Settings are the eyes of books by which we see unfold. Without them, no matter how great a character or how fascinating a plot, a story would just be blah. It’s no doubt that the authors who incorporate these vivid sensory details are the ones who will see their books soaring to the top of a best seller list. So in honor of the lush landscapes and sweeping skylines writers describe so beautifully, I decided to make a list of my five favorite settings in young adult. The stories range from reimagined fantasy, alternate history, dystopian terrors, and a ghostly twist woven into the fabric of our modern world; but all contain the same element of a world that left me oohing and aahing for days.
Perhaps the most well known dystopian society gone wrong, Panem is a world richly spun from the remnants of a far future United States ravaged by civil war and natural disasters. While the movie adaptations only further serve as vibrant pieces of an even greater storyline, the book’s sufficed on their own with grisly details of the poverty ridden slums of civilians and the elaborate residents of the Capitol with their caricature like mannerisms. Every scene is painted with such an astounding amount of detail that I could imagine it happening before my eyes, from the various fight sequences in the Arena to the luxurious Training Center. It may seem like nothing for Suzanne Collins to tell us Katniss’s interview dress “shimmers like fire”, but it can’t have hurt in propelling this book to the status of one of the most successful books in modern history!
Tiger Lily by Jodi Lynn Anderson- Neverland
This retelling of Peter Pan from Tiger Lily’s perspective captures all the lush beauty described in Disney’s children edition and J. M. Barrie’s classic novel, with a bit of a darker element added in. Through the lyrical descriptions and Neverland poignant imagery I could visualize the swamps of mermaids, the lost boys and their tree houses, and Peter Pan himself in a crystal clear way. In a book where it’s integral the reader be able to place themselves firmly in the dreamscape fantasyland presented in the story, Jodi Lynn Anderson more than presented Neverland as a place of magic and mystery. Colors are brighter, the music is clearer, and action is sharper. The reading experience was even sweeter for me, as I’m not too far from the days when I would spend time on the couch watching the animated movie. This connection really helped me create a new, more demure image in my head of a childhood classic.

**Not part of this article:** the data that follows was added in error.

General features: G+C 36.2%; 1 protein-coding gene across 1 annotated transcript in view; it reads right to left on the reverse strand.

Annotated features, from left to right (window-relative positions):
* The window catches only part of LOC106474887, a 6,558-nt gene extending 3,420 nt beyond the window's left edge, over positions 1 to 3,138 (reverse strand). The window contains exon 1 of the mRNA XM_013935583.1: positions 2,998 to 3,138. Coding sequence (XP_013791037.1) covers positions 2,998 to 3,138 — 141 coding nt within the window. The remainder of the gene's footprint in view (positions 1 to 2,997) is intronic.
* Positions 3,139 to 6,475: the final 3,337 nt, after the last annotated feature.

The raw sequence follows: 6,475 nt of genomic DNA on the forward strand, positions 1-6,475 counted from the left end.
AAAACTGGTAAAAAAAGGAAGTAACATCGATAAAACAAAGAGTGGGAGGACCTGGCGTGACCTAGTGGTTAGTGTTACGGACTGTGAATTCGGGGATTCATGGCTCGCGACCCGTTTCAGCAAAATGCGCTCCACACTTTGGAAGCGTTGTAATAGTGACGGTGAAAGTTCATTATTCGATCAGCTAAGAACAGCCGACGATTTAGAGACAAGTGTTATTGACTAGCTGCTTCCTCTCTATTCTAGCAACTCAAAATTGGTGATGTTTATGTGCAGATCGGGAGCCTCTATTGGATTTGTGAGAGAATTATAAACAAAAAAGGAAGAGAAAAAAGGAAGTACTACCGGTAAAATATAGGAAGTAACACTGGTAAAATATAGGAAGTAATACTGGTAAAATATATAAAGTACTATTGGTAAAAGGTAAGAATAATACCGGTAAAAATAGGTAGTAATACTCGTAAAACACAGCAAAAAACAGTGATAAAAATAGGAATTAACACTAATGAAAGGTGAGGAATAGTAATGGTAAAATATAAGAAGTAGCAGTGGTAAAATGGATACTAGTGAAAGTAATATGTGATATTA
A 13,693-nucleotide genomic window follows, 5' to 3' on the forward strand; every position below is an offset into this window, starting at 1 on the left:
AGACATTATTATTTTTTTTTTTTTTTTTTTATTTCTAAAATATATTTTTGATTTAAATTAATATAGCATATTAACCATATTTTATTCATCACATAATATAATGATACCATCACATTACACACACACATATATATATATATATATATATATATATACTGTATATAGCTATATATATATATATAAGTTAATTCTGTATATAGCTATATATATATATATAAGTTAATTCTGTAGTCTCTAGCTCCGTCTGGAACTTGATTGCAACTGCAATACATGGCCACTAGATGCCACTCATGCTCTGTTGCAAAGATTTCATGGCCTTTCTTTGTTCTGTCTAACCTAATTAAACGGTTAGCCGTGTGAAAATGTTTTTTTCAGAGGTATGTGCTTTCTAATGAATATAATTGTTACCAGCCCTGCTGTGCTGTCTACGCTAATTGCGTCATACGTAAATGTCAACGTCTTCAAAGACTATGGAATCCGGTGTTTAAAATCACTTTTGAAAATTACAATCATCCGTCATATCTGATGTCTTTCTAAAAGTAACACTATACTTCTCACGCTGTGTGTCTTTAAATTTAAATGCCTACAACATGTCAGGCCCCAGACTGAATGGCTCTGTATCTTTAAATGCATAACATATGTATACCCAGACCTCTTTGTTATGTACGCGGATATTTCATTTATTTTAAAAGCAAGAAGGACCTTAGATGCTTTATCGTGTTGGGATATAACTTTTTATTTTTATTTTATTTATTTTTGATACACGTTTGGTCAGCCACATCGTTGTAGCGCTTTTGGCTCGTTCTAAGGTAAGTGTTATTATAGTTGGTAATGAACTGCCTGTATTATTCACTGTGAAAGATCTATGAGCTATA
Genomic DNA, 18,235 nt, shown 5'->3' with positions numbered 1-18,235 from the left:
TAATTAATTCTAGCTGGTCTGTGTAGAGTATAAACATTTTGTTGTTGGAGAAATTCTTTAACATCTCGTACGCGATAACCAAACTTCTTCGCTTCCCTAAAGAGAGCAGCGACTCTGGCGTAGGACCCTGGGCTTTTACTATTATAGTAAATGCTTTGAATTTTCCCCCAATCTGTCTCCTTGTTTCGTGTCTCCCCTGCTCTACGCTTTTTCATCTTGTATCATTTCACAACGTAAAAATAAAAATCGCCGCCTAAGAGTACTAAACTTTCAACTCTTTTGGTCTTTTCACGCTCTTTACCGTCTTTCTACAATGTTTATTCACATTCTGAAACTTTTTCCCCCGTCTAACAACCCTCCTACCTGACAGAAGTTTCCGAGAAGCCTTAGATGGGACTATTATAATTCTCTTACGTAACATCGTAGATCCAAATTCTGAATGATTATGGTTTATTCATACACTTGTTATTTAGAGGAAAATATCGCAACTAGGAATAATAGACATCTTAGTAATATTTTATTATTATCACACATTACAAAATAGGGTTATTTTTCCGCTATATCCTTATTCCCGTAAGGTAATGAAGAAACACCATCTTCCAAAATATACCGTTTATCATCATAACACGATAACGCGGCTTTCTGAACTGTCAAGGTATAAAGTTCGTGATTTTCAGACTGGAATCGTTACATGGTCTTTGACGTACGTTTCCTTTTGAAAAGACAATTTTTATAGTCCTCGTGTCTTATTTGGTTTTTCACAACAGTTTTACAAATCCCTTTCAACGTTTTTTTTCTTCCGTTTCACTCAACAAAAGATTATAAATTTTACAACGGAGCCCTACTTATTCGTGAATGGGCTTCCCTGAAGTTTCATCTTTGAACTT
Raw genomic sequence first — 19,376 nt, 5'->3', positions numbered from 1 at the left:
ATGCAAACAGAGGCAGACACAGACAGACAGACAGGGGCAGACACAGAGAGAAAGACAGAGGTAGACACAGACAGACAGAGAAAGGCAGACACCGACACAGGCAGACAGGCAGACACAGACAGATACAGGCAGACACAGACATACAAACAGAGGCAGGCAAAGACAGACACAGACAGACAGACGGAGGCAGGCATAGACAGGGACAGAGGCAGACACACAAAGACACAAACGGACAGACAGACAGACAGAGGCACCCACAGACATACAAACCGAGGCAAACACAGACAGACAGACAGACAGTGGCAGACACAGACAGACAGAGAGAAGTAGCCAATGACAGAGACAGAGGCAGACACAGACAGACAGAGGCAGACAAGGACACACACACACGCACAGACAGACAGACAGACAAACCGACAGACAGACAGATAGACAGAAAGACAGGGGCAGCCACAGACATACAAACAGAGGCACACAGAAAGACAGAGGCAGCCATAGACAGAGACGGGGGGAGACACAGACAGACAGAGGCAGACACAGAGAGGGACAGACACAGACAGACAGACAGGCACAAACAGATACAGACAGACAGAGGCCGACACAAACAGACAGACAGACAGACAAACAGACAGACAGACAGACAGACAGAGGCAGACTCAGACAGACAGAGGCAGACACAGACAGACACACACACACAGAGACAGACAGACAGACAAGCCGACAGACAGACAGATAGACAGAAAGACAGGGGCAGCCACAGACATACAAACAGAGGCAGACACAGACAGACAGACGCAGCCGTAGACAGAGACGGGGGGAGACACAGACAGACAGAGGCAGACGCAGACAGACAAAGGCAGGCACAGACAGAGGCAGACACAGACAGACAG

I know, I know. At this point, now that I’ve mentioned the book umpteen times, I should probably get the picture that everyone reading my posts gets how much I love everything about this book. But let me just reiterate that statement one more time, Wolf By Wolf IS LIFE! That setting though…it’s what totally sold it to me. Basically, it’s an alternate history spin on the what if question of Hitler and the Nazi’s prevailing in World War II. Is that not the coolest thing ever? (Hint: It is) As a reader though we don’t just get to see the book from the perspective of life in the new super country Germania, but over three continents as shape shifting motor cycle racer Yael speeds across Europe, Africa, and Asia in an attempt to win the Axis Tour and kill Hitler. That rudimentary plot might seem really confusing, but since this is a post on the setting itself let me just say…that sand storm, the crowded streets of Cairo, a landslide, and the Holi Festival in New Dehli. For my “fabulous” full on gush check this link…Wolf By Wolf Review!
Nancy Farmer won multiple awards for her insightful take on the manner of what it means to truly be human. While that question is poignant, and the basis by which the entire plot surrounds, what I find even more interesting is the world protagonist Matteo lives in. Essentially, in the not so distant future American government has totally fallen apart, the futuristic equivalent of Mexico is in a state of deterioration, and due to a scuffle between the two countries there’s a narrow strip of land between the two called Opium, aptly named for its chief export. Opium is farmed by captured people, whose brains have been hijacked into docile submission. Possibly even more distressing, current leader El Patron is 140 years old, and surviving solely by use of DNA harvested clones. I mean is that not the most horrifying visual ever??? I can just imagine these rows and rows of poppies being farmed by zombie like people as this benevolent dictator recycle the bodies of poor boys basically born to die. A great book, with a great plot, and an even greater setting.
My go to pick for favorite setting, this world hiding in plain sight is like Narnia for young adult readers. Mackenzie is really just a kick butt, Lara Croft influenced historian figuring out high school and family drama while preserving the past with a click of a key and a roundhouse kick to a vengeful spirits head (ditch the bottle cap glasses and sweater vests, real historians wear biker leather and combat boots!). Even better is the way masterful storyteller Schwab seamlessly blends her two alternating worlds into perfectly meshed cohesion, where just like Mackenzie readers can go from a bustling city street to the dank and dingy corridors of the Library within a page. A premise totally unique to itself, I could really feel myself becoming lost in such a richly imagined world so similar yet so different to our own. Get your hands on this favorite of mine pronto!
So what are your favorite settings? Do you even find settings that essential to your overall reading experience? Let me know in the comments!
Also, I’m attempting NaNoWriMo (read: failing) for the first time ever, and as such failed to realize just how out of it I would be for writing blog posts; hence the weeklong hiatus. Know though, I’m planning on getting back together this week!